INDIANA—The Indiana State General Assembly is considering a bill to ban the use of drones without the consent of those being monitored.
The synopsis of Senate Bill No. 20 concerning the use of unmanned aerial vehicles reads:
Provides that a person who knowingly or intentionally uses an unmanned aerial vehicle to monitor a person, property, or thing without the written consent of the subject of the monitoring commits a Class D felony. Provides that images or communications obtained through the use of an unmanned aerial vehicle are not admissible as evidence. Provides that a person who possesses an image or communications obtained through the use of an unmanned aerial vehicle commits a Class A misdemeanor. Prohibits the use of public money to purchase an unmanned aerial vehicle.
The bill would take effect July 1, 2013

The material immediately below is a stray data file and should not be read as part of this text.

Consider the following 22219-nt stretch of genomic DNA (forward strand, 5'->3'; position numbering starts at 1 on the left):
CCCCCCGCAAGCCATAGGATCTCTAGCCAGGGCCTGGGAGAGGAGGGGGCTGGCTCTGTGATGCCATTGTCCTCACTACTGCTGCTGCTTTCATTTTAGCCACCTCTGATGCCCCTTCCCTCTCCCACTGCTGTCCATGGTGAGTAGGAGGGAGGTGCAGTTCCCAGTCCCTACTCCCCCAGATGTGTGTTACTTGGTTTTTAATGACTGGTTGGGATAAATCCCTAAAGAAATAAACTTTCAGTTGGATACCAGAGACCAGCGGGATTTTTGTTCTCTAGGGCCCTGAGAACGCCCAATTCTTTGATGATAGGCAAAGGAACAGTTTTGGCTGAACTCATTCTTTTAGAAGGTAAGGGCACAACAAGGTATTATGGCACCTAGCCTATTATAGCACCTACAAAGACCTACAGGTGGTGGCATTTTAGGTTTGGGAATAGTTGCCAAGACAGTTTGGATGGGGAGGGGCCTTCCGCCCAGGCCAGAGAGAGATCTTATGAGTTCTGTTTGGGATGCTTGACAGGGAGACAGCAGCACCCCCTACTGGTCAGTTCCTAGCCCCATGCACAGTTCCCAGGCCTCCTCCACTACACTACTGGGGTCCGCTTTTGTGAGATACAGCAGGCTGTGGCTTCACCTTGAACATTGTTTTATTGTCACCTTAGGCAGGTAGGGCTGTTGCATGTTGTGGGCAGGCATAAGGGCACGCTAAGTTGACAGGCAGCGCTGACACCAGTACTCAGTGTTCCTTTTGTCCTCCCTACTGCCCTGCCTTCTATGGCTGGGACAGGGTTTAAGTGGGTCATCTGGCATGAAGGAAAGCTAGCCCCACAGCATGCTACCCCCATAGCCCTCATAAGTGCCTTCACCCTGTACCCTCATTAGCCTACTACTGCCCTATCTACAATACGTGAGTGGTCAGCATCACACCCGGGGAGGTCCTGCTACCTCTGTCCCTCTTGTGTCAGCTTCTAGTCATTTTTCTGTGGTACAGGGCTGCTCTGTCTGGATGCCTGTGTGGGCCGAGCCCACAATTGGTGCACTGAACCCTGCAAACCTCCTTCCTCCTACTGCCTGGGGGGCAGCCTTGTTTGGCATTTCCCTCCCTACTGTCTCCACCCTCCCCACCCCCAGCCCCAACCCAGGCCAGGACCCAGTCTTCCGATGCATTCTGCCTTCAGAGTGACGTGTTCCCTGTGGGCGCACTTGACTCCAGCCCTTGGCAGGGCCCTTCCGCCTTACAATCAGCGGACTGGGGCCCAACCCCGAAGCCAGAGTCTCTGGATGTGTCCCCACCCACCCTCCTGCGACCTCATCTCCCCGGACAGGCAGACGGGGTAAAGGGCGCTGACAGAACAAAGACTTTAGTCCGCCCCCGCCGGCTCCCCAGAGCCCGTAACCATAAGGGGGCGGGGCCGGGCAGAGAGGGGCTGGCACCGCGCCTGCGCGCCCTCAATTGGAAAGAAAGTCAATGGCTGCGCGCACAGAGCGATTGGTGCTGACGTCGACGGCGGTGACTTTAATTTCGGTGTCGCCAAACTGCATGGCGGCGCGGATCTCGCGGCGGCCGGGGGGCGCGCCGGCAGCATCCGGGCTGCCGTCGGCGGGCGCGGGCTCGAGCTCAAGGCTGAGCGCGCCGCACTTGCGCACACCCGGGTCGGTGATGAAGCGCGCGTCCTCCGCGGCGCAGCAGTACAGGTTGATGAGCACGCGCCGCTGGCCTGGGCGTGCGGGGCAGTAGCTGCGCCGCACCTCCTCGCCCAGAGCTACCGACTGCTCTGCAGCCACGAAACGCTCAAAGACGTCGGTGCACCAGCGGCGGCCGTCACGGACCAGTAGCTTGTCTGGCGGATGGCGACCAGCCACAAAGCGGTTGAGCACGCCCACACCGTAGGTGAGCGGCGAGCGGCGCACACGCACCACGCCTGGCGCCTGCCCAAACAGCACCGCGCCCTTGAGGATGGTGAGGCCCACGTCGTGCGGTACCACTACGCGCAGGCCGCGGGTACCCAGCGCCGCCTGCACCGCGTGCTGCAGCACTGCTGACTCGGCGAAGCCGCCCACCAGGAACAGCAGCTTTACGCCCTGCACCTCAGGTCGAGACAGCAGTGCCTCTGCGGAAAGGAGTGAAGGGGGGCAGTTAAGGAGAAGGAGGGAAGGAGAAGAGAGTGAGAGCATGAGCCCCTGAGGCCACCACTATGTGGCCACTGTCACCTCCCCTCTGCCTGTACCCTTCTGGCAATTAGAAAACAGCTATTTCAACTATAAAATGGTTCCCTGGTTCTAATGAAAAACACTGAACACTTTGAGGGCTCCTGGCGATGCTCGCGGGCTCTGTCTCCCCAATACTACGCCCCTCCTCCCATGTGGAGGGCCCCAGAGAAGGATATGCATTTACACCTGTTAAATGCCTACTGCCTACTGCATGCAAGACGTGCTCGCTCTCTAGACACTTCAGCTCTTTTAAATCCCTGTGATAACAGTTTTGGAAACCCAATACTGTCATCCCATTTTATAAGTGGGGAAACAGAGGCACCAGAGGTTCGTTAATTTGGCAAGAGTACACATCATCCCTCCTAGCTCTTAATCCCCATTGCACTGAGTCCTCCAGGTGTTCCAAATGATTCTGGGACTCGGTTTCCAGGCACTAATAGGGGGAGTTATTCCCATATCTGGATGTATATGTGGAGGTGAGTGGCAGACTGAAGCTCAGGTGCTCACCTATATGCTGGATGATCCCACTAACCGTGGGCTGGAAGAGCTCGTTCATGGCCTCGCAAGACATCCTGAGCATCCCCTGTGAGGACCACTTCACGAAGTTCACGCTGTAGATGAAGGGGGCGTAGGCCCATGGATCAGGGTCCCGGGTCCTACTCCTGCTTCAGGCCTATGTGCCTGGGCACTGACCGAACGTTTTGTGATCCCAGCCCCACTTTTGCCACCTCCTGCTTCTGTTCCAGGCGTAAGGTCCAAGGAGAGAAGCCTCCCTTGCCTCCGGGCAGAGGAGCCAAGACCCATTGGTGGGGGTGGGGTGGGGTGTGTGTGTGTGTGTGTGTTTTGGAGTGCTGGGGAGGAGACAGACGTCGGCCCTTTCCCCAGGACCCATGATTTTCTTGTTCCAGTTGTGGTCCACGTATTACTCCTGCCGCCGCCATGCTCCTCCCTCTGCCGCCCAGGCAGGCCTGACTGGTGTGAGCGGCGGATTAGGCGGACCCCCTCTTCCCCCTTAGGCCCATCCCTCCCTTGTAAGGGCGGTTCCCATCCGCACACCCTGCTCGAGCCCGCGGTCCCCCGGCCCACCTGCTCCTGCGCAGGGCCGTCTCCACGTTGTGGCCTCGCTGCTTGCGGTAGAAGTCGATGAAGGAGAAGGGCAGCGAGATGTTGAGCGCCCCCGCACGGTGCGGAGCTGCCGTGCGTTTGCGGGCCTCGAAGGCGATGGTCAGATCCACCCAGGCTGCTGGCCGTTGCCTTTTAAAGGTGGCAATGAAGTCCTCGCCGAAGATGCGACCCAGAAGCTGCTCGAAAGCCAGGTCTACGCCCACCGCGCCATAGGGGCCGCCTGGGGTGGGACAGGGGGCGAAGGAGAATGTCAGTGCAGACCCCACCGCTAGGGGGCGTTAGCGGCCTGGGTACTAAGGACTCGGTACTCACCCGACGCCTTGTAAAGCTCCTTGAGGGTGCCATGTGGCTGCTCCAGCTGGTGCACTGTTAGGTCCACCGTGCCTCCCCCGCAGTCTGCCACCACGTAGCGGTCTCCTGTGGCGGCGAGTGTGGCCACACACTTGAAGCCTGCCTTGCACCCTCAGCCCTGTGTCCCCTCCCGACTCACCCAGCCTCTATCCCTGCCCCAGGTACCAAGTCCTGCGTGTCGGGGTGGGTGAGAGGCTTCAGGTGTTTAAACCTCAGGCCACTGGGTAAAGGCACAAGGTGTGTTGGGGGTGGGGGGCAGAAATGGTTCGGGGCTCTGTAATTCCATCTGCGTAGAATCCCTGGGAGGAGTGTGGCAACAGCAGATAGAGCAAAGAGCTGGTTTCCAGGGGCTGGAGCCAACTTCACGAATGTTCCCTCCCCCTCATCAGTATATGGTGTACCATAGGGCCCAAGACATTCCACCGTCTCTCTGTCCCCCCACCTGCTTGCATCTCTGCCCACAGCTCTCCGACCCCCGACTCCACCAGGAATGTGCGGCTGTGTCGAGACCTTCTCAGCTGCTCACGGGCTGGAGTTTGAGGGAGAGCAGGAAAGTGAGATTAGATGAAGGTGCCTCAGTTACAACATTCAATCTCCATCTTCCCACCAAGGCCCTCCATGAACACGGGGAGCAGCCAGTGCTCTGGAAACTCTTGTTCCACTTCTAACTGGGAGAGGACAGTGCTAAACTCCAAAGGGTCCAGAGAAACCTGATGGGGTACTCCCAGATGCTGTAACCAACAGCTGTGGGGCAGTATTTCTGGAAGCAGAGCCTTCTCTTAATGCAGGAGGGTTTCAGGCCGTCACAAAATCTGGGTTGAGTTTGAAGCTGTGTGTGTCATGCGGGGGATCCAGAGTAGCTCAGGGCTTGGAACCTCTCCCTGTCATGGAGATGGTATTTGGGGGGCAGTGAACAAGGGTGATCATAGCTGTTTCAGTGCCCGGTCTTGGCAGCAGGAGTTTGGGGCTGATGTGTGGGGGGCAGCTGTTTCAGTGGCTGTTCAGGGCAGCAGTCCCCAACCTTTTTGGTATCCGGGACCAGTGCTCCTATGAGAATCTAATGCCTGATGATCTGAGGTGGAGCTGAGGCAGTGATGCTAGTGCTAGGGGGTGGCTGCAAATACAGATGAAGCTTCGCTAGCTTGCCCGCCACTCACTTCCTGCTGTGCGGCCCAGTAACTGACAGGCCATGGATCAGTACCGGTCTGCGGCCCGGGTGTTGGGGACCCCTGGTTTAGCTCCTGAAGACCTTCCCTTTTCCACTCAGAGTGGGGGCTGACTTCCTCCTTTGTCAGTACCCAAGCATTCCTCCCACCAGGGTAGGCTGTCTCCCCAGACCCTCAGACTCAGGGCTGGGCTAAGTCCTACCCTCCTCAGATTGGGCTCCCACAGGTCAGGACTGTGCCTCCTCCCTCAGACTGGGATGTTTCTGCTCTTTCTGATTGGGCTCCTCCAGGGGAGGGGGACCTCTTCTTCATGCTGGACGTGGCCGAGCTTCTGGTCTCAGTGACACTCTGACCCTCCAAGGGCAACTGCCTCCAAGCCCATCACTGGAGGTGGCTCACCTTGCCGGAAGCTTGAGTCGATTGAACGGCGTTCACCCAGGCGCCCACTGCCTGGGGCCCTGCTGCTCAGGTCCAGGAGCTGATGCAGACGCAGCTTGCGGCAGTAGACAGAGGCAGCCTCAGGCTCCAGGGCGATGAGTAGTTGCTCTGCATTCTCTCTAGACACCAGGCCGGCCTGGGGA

Indiana lawmaker—Senator Jim Tomes (R-Wadesville)—submitted the bill placing limits on drones. In an interview with onpolitix, he said, “That you [sic] couldn’t be videotaping you, your property, or your things without your written permission.”
He, also, cited the possibility of a crash by a drone.
Rep. Clyde Kersey (D-Terre Haute.) disagrees with the Senator. He believes the legislation is misguided because drones are safe. “They’re like an airplane and they’re crash record is pretty good compared to aircraft, so I don’t see a problem with that at all,” he said